When I initially applied for the Athens’ Own internship I honestly had no idea what to expect. I had recently come home to Athens for Christmas break after a long semester at Tulane University and was looking forward to relaxing. Of course, this relaxation period included finding a summer internship, but that was the exciting part of my break; I was eager to reconnect with my hometown that I had dearly missed while in New Orleans. One morning after Christmas had passed, I decided to visit the E.W. Scripps School of Journalism page on the Ohio University website. As a communication major, I am always researching internships and opportunities in the Athens area, and was delighted to find an expansive and detailed list of internships currently available. The Athens’ Own internship immediately popped out at me. After scouring their webpages, I was even more thrilled. Athens’ Own is a local business focused on sustainability and resiliency, and as a public health major as well, I was familiar with these two concepts. The webpages promised that the Athens’ Own internship would differ from the typical internship experience and that learning would be inevitable. That was okay with me, as this internship opportunity bridged my passions for both journalism and public health, and I was eager to learn pertinent skills in both fields.
Later that week (today, in fact!) I finally met with Alyse, the internship coordinator for Athens’ Own. Though I had familiarized myself with their mission as best I could, I was still unsure of what to expect. We first talked about my qualifications and then began to delve into the values of Athens’ Own themselves. Alyse explained that Athens’ Own, besides focusing on creating a healthy society, was centered on supporting local businesses and creating a sense of community. Resiliency was a big part of this equation, and, as it turns out, my definition of resiliency was different than the one that they hold to be true. While resiliency is the ability to adapt to disaster or change, Alyse explained that Athens’ Own treats every day as if the disaster is happening NOW. In other words, Athens’ Own is ready for a disaster when it hits instead of reacting to it once it occurs, and they work to combat anthropogenic disasters and generate an informed community. There are multiple ways to do so, and one such way is to promote sustainability, or the ability to conserve a community’s opportunities and resources for future generations. By promoting local businesses and community involvement, and reducing, reusing, upcycling and recycling materials, Athens’ Own works every day towards this goal.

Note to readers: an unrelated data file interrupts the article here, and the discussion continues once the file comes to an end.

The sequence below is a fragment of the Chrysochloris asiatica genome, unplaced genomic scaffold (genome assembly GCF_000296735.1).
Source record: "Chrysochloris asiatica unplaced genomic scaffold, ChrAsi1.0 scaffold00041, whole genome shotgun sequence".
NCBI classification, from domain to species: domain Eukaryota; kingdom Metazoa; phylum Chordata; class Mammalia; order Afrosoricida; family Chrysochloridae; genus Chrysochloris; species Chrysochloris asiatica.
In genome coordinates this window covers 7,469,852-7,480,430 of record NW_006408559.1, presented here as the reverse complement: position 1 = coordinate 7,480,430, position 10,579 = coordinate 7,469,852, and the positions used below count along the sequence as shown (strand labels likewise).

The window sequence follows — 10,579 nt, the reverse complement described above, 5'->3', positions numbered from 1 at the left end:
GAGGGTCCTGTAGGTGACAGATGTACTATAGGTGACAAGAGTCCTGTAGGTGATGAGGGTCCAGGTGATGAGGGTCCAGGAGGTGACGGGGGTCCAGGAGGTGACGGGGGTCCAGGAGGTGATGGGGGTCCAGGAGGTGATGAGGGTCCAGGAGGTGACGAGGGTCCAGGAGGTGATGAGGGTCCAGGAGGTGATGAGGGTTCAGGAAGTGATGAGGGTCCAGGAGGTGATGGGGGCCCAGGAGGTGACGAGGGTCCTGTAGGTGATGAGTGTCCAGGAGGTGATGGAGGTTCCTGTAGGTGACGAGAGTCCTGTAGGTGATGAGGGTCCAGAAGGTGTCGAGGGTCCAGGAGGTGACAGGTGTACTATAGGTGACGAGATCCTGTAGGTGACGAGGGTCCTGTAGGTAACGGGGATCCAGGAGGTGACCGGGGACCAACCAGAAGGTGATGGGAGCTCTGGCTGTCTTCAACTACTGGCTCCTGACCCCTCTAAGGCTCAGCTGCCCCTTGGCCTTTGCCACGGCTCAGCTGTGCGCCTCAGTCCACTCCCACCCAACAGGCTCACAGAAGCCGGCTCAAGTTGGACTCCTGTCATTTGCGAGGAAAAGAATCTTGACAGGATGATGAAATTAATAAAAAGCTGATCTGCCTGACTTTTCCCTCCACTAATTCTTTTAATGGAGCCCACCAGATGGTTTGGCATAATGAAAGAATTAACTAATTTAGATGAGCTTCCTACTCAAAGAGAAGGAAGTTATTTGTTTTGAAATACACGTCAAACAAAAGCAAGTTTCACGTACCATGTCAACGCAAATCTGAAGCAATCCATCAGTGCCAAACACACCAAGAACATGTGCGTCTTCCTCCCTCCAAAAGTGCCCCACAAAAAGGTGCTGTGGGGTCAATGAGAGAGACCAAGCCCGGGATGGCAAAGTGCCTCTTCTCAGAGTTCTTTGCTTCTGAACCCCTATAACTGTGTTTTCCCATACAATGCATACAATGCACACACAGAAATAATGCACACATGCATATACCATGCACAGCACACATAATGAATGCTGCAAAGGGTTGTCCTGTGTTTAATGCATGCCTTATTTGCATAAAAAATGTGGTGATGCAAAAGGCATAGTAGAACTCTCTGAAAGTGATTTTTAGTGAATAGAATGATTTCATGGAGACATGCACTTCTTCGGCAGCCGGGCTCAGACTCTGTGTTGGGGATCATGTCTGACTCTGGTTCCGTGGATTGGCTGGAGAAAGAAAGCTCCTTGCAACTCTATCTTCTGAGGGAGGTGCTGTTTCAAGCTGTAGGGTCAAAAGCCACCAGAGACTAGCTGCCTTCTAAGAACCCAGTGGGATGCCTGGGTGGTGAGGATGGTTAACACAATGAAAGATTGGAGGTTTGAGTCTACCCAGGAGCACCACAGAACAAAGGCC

Fortunately, I got the opportunity to observe some of these practices in action. After I spoke with Alyse, we headed over to Jackie-O’s brewery, where I became acquainted with their “grain process” and met Constantine, the steward of Athens’ Own. Jackie-O’s, after using their grain to make beer, gives the spent grain to Athens’ Own to distribute to local businesses for compost and livestock food. Alyse even mentioned that some was used on Jackie-O’s pizza! I found it fascinating that every aspect of the grain’s life cycle is utilized to benefit locals and the environment at large. So far I am enjoying learning about their processes and I have met some great people. I still have much to learn and I can’t wait to work the Farmer’s Market and learn about the methods out in Steward. I only have two weeks before I head back to New Orleans, but I’ll soak up as much information as I can while I’m here.
– Emma Buchanan, Athens’ Own Intern